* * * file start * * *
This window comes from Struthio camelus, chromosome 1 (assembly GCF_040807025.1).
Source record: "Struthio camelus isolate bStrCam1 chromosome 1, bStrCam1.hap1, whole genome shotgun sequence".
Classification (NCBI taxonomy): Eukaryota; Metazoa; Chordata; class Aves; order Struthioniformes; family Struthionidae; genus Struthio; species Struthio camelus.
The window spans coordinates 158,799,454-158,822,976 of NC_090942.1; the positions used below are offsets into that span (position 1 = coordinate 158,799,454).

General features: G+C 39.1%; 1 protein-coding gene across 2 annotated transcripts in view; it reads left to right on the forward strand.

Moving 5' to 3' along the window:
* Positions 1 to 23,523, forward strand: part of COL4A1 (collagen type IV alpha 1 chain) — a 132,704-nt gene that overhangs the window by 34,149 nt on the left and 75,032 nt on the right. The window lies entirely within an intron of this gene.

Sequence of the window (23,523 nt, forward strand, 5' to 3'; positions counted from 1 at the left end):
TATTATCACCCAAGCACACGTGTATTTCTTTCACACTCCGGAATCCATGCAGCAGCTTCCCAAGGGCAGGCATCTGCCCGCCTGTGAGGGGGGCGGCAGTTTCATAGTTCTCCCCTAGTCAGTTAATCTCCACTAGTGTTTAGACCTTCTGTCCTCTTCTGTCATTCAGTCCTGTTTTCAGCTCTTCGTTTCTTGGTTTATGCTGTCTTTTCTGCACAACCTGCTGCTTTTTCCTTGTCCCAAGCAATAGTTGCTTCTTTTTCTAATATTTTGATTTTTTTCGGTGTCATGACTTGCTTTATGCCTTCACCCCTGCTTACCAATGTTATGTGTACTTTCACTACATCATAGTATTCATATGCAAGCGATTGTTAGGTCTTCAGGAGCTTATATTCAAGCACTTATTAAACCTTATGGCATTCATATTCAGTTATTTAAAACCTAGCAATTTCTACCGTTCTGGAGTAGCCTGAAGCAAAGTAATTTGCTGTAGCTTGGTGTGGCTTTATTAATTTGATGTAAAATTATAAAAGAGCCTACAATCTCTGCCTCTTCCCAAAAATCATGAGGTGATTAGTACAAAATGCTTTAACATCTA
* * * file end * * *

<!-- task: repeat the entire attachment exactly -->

This window comes from Struthio camelus, chromosome 1 (assembly GCF_040807025.1).
Source record: "Struthio camelus isolate bStrCam1 chromosome 1, bStrCam1.hap1, whole genome shotgun sequence".
Classification (NCBI taxonomy): Eukaryota; Metazoa; Chordata; class Aves; order Struthioniformes; family Struthionidae; genus Struthio; species Struthio camelus.
The window spans coordinates 158,799,454-158,822,976 of NC_090942.1; the positions used below are offsets into that span (position 1 = coordinate 158,799,454).

General features: G+C 39.1%; 1 protein-coding gene across 2 annotated transcripts in view; it reads left to right on the forward strand.

Moving 5' to 3' along the window:
* Positions 1 to 23,523, forward strand: part of COL4A1 (collagen type IV alpha 1 chain) — a 132,704-nt gene that overhangs the window by 34,149 nt on the left and 75,032 nt on the right. The window lies entirely within an intron of this gene.

Sequence of the window (23,523 nt, forward strand, 5' to 3'; positions counted from 1 at the left end):
TATTATCACCCAAGCACACGTGTATTTCTTTCACACTCCGGAATCCATGCAGCAGCTTCCCAAGGGCAGGCATCTGCCCGCCTGTGAGGGGGGCGGCAGTTTCATAGTTCTCCCCTAGTCAGTTAATCTCCACTAGTGTTTAGACCTTCTGTCCTCTTCTGTCATTCAGTCCTGTTTTCAGCTCTTCGTTTCTTGGTTTATGCTGTCTTTTCTGCACAACCTGCTGCTTTTTCCTTGTCCCAAGCAATAGTTGCTTCTTTTTCTAATATTTTGATTTTTTTCGGTGTCATGACTTGCTTTATGCCTTCACCCCTGCTTACCAATGTTATGTGTACTTTCACTACATCATAGTATTCATATGCAAGCGATTGTTAGGTCTTCAGGAGCTTATATTCAAGCACTTATTAAACCTTATGGCATTCATATTCAGTTATTTAAAACCTAGCAATTTCTACCGTTCTGGAGTAGCCTGAAGCAAAGTAATTTGCTGTAGCTTGGTGTGGCTTTATTAATTTGATGTAAAATTATAAAAGAGCCTACAATCTCTGCCTCTTCCCAAAAATCATGAGGTGATTAGTACAAAATGCTTTAACATCTA